When you are asked to name an Australian feminist, a few prominent names come to mind.
Clementine Ford, Rosie Waterland, and of course second wave icon Germaine Greer.
But who are the next generation of young women making an impact on Australia's gender equality?
Meet the talented, innovative, funny, daring feminists, many of whom are under 25, you will be seeing more of in 2016 and beyond.
Becky Lucas – Comedian
Despite some major Australian female comedy stars breaking out on the big screen and on television, like Rebel Wilson and Hannah Gadsby, the local stand-up scene remains somewhat of a boys club.
Becky Lucas is changing all that, as a regular guest on triple j who has opened for Wil Anderson and debuted her first solo show Hightide to sell-out audiences in 2015.
The Brisbane native, who now lives in Sydney, talks openly and honestly about life as a 20-something woman, and regularly calls out sexism in the comedy community.
Gen George- Tech start-up founder
For most young Australians, backpacking in Europe is a chance to get away from responsibility and kick up their heels before going into the workforce.
For Gen George, it was where she came up with the idea for her multi-million-dollar start up, OneShift, a tech company designed to match casual workers with employers.
In 2015, at the tender age of 24 she was named by Startup Daily as the top emerging leader in Australian business.
George is a fierce supporter of women, and encourages other women in business to back each other, rather than shoot each other down.
She is one of the founders of women's entrepreneur community Like Minded Bitches Drinking Wine, where with a tongue planted firmly in her cheek, she encourages other #girlbosses to #backabitchup and support other young Australian women.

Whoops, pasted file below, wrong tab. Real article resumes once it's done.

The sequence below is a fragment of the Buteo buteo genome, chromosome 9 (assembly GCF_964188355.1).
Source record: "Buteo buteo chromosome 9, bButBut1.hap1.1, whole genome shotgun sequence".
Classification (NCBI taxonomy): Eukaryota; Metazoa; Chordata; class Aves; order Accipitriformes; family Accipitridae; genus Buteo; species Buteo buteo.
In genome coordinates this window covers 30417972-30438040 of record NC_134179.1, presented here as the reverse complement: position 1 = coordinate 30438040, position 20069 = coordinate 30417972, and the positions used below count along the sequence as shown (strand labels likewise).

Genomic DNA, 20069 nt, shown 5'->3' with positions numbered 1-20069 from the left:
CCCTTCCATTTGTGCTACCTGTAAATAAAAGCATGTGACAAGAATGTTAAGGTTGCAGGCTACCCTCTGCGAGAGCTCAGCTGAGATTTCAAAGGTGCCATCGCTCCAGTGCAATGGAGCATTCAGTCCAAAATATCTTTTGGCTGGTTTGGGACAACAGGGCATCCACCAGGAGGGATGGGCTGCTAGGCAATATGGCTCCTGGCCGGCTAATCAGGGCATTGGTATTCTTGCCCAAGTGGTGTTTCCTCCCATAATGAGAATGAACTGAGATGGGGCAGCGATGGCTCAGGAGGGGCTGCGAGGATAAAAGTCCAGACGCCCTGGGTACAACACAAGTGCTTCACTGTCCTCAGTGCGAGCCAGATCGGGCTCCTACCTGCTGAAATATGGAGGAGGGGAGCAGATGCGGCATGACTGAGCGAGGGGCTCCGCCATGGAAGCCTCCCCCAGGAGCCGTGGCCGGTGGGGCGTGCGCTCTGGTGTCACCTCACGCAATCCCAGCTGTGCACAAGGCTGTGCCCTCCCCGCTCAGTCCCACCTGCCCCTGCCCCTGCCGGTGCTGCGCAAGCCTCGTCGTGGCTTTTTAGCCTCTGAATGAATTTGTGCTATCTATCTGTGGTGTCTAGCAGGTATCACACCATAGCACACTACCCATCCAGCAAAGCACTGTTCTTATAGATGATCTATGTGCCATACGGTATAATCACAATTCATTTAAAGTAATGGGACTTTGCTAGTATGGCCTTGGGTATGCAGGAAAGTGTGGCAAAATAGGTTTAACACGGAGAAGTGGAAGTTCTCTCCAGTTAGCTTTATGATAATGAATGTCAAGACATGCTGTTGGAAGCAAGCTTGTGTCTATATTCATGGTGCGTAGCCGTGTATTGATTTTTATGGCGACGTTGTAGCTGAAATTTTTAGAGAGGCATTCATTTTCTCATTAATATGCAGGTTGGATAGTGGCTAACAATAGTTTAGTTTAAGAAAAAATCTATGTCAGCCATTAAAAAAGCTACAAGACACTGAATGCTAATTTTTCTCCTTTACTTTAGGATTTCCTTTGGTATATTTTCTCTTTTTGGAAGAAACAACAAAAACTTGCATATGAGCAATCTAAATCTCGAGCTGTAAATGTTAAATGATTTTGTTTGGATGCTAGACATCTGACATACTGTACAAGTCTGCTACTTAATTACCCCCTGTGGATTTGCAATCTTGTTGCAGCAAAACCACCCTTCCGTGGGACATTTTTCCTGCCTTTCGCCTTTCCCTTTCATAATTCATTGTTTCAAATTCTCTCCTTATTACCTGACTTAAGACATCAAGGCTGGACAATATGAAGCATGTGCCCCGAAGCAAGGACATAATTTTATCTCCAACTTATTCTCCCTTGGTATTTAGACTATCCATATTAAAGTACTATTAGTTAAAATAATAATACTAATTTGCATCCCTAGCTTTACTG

Tahmina Ansari - Journalist
Tahmina Ansari came to Australia as a refugee from Afghanistan as a young child, and has gone on to be the first woman in a hijab to appear as a television reporter on ABC News.
Ansari says she has encountered both sexism and Islamaphobia, and the biggest issues affecting Australian women is still a lack of equality in the workplace.
"Particularly for Muslim women, they're encountering racism and discrimination," she said.
"There's an ongoing issue of domestic violence and lack of funding."
Ansari worked as a reporter for ABC News until she moved to become an editorial associate at Twitter's new Australia project, Moments.
Nakkiah Lui – Indigenous activist and actor
For writer and actress Nakkiah Lui, race is deeply linked to her feminist values.
Her sharp, poignant views on how Australians view Indigenous women is a key part of her ABC television show, Black Comedy.
"The issues I've had to face aren't just as a girl, or when I was a bigger girl, but as an Aboriginal woman," she said.
"From the way people look at you on the street, to the way you're perceived in the arts community, it's never just for your achievements, it's always for your achievements 'as an Aboriginal."
"There's still so many labels, and people don't realise how much they really follow you."
Lui is a contributor to NITV and alongside Black Comedy has a number of writing and acting projects in 2016.
Margot Fink – LBTI Advocate
Transgender woman Margot Fink has achieved a lot for her mere 21 years of age, including developing support campaigns for trans youth, being a Victorian finalist for Young Australian of the Year 2016, and working for LGBTI organisation Minus18.
Fink, whose background is Malaysian and Romanian, struggled growing up with influences from both the Jewish and Catholic faiths, and says she wants to work towards an Australia where young people don't have to go through the same gender struggles she did.
The All of Us program she developed with the Safe Schools coalition is aimed at helping teachers understand, communicate with and support LGBTI students.